Regulation of RasGRP1 protein in thymocyte development and peripheral T cells
Lymphocytes express two Ras guanine exchange factors (RasGEFs), Sos and RasGRP1, which can act in concert to activate the Ras-MEK-ERK pathway downstream of antigen receptor signaling. RasGRP1 is capable of priming Sos and is required for optimal Sos activation. Sos is incapable of compensating for loss of RasGRP1 in lymphocytes as RasGRP1-deficient mice fail to develop single positive thymocytes. Conversely, overexpression of RasGRP1 in the thymus leads to the development of thymomas. Since RasGRP1 exists in this critical position between immunodeficiency and oncogenesis, it is important to understand the mechanisms underlying the regulation of RasGRP1 protein levels and activity.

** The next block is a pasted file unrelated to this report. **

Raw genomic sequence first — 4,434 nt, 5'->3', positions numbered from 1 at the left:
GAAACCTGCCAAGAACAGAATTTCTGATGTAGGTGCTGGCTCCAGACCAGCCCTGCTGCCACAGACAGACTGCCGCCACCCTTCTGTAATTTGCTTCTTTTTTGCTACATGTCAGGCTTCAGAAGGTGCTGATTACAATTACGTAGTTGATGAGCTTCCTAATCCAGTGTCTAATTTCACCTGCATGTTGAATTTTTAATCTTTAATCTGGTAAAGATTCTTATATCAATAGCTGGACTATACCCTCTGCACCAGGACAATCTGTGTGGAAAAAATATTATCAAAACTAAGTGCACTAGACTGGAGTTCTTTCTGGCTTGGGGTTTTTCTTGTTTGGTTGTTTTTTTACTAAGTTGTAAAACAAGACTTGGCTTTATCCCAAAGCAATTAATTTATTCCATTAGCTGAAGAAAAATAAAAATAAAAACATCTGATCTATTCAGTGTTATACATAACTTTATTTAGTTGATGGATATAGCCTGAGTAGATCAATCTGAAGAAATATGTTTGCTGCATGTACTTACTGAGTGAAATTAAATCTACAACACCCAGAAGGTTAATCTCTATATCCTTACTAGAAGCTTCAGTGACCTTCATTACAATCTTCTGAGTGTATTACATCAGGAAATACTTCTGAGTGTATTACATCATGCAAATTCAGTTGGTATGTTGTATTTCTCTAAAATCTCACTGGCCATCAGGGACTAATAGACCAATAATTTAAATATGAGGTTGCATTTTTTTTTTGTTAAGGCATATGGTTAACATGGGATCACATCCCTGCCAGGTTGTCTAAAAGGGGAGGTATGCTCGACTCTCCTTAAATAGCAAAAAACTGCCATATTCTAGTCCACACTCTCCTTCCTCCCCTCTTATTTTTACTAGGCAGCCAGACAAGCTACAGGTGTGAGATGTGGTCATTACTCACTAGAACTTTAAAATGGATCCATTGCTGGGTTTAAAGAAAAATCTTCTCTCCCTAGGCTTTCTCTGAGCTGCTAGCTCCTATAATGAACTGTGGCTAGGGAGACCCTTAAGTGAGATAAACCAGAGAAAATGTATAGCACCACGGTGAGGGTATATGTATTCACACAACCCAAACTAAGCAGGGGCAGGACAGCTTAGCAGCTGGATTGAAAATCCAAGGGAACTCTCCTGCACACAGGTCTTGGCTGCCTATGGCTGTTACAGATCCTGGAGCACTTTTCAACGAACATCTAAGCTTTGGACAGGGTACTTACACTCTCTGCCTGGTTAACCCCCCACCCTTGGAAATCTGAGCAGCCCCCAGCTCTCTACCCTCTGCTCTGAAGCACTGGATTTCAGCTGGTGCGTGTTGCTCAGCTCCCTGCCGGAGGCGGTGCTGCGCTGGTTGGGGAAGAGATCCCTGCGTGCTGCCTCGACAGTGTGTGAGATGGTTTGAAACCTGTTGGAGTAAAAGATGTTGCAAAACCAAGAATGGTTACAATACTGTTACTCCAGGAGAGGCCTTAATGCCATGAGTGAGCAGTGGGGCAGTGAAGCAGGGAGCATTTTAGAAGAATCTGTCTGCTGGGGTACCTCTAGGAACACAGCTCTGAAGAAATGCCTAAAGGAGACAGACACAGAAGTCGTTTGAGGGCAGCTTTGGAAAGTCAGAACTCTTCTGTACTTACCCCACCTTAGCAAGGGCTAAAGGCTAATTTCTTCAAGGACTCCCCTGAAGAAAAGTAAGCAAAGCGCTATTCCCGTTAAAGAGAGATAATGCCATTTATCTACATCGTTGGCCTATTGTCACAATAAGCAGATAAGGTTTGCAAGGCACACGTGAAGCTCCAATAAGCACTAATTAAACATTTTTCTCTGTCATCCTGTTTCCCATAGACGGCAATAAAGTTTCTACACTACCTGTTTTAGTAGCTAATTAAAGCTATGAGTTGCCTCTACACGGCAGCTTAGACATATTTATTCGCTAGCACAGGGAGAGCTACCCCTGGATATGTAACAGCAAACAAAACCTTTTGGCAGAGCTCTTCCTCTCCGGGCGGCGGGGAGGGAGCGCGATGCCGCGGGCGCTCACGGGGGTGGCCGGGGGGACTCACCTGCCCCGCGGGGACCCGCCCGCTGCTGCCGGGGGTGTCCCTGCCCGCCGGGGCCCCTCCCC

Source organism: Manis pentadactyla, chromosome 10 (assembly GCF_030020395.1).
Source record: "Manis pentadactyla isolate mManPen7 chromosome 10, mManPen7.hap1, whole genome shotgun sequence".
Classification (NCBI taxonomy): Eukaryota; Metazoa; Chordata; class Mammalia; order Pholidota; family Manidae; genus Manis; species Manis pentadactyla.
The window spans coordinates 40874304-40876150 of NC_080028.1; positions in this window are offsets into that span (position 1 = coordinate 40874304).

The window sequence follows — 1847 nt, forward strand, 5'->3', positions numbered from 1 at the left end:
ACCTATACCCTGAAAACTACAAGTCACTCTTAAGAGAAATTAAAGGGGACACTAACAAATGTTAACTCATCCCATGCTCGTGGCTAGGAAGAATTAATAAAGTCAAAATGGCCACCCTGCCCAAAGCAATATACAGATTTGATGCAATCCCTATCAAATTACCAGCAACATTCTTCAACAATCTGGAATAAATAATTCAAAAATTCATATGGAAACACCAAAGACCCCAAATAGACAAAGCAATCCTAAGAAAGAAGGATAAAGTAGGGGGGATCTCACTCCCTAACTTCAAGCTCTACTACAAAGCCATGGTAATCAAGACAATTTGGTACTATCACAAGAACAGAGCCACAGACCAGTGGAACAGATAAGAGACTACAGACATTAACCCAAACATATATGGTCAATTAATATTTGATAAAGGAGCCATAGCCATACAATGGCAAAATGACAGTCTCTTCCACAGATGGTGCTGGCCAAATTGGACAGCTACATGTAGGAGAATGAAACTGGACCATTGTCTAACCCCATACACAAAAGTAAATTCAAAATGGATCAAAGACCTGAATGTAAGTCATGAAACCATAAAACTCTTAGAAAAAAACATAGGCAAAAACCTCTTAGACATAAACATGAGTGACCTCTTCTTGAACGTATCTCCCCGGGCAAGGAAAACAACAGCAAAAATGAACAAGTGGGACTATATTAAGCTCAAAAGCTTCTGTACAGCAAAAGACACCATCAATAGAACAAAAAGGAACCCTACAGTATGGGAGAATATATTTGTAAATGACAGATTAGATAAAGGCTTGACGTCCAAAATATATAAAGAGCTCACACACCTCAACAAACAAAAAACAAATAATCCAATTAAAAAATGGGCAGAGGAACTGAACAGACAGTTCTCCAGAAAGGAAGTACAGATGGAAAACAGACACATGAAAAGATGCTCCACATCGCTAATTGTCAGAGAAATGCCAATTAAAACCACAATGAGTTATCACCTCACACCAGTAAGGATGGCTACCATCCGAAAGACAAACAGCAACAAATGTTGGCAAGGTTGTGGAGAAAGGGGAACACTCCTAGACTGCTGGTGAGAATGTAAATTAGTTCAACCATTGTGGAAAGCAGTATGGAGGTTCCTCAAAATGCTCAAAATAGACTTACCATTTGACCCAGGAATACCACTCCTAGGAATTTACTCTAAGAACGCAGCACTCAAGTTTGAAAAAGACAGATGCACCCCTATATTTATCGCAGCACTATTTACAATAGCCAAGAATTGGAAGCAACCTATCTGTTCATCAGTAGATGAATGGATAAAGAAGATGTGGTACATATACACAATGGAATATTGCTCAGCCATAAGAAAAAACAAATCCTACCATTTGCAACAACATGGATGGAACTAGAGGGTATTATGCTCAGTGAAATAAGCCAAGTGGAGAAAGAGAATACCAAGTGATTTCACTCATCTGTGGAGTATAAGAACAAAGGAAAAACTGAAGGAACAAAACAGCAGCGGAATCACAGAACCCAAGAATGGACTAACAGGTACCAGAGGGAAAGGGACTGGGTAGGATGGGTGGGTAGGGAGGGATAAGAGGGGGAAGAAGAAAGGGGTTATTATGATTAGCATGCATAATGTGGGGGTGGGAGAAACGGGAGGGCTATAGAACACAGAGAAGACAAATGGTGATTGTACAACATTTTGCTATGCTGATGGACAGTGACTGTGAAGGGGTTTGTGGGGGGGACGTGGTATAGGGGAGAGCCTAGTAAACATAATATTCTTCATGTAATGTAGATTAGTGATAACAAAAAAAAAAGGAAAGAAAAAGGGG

My studies suggest that posttranslational modifications of RasGRP1 exist to limit RasGRP1 activity after antigen receptor stimulation. RasGRP1 appears to be monoubiquitinated and is phosphorylated in the basal state as well as upon TCR stimulation. Additionally, a hypomorphic allele of RasGRP1 (RasGRP1Anaef) leads to relatively normal thymocyte development in the context of a wildtype TCR repertoire, but a modest impairment in positive selection is revealed when a transgenic TCR is used. Surprisingly, mice expressing this allele have appear to have phenotypically activated T cells, produce anti-nuclear antibodies and have hypercellular spleens by the age of 12 weeks. It appears that RasGRP1 may play a role in negatively regulating TCR signaling that was previously unrecognized. Thus, RasGRP1 must be properly regulated to prevent autoimmunity as well. Further work examining RasGRP1 protein function and regulation is required to understand the possibility and implications pharmacological targeting of this critical RasGEF in the disease state.